As with the rigging and the memory cards, the new battery system is going to introduce more costs to the total package for anyone upgrading from the original.
There is also a Lemo connector for power input, which should make things easier if you want to power the camera from an external v-lock or Anton Bauer battery instead.
One great thing about the C300 mkII is the addition of a second rotating ND filter wheel. There are now a total of six ND settings (OFF、2 stops、4 stops、6 stops、8 stops and 10 stops). The second filter wheel can be engaged via a custom setting. Because the second ND adds extra glass in the optical path, it does throw off the focus marks on lenses when engaged. I found that with EF stills lenses this wasn’t really a problem as the distance scales aren’t really that useful on them. Engaging the second filter wheel does require re-calibration of scales or shimming of lenses if you want accurate witness marks on cinema lenses.
I found that with both filters engaged in very bright light I could shoot at f2 or even wider at the base 800 ISO. Pretty impressive. No other camera around has this and if super-wide apertures are your thing then you will be very happy.
Depending on your point of view, the C300mkII design is either a great thing, or an opportunity missed. The C300 cameras sharply divide opinion between operators: some love the oversized DSLR design, which lends itself to handholding, monopods and gimbals, while others complain it isn’t easy to mount on your shoulder for shooting and doesn’t have traditional ENG camera type controls. Some operators love the detachable LCD screen/XLR audio pack; others wonder why these can’t just be on the camera body.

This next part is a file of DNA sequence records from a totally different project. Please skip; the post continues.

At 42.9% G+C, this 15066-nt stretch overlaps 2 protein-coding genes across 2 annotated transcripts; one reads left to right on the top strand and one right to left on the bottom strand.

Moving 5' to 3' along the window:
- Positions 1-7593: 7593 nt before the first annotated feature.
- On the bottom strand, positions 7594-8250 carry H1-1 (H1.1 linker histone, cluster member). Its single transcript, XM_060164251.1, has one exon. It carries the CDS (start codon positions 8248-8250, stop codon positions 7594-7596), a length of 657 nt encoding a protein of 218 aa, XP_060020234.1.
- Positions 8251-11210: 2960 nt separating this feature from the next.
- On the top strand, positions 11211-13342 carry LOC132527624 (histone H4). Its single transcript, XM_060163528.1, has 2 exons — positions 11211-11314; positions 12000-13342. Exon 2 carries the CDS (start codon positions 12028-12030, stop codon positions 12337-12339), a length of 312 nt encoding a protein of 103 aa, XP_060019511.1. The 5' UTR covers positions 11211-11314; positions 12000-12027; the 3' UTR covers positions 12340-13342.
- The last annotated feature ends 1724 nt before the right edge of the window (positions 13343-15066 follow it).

The obvious camera for comparison is Sony’s FS7, which was designed for on-the-shoulder shooting from the outset. Although it can be improved with third party accessories, it still works reasonably well as a shoulder-mounted camera straight out of the box. Audio is built-in and so is a control grip that extends out in front of the camera on an arm. It was an immediate hit with documentary and factual TV shooters.
The C300mkII design was obviously a conscious decision on the part of Canon – they clearly thought that if it ain’t broke, then don’t fix it. I did enjoy using the camera simply handheld without any extra rigging, but this isn’t the only way I would need to use it. Like a RED or an Alexa MINI, the C300 mkII can be made to work really well shoulder-mounted if you add a nicely balanced rig like the Zacuto Recoil, but this does add expense unless you already have one for an original C300. Even fully rigged, I still think a Sony FS7 with Movcam or Zacuto balanced shoulder setup is better on the shoulder than the C300 mkII – there are simply fewer dangling wires and bits bolted on. The FS7 just feels more ‘together’.
I would really like to have seen audio controls and XLR connections built into the body. Still, if you prize the C300 mkII image then you might consider the extra cost of the Canon worthwhile.
In our next article on the camera we will take a closer look the image.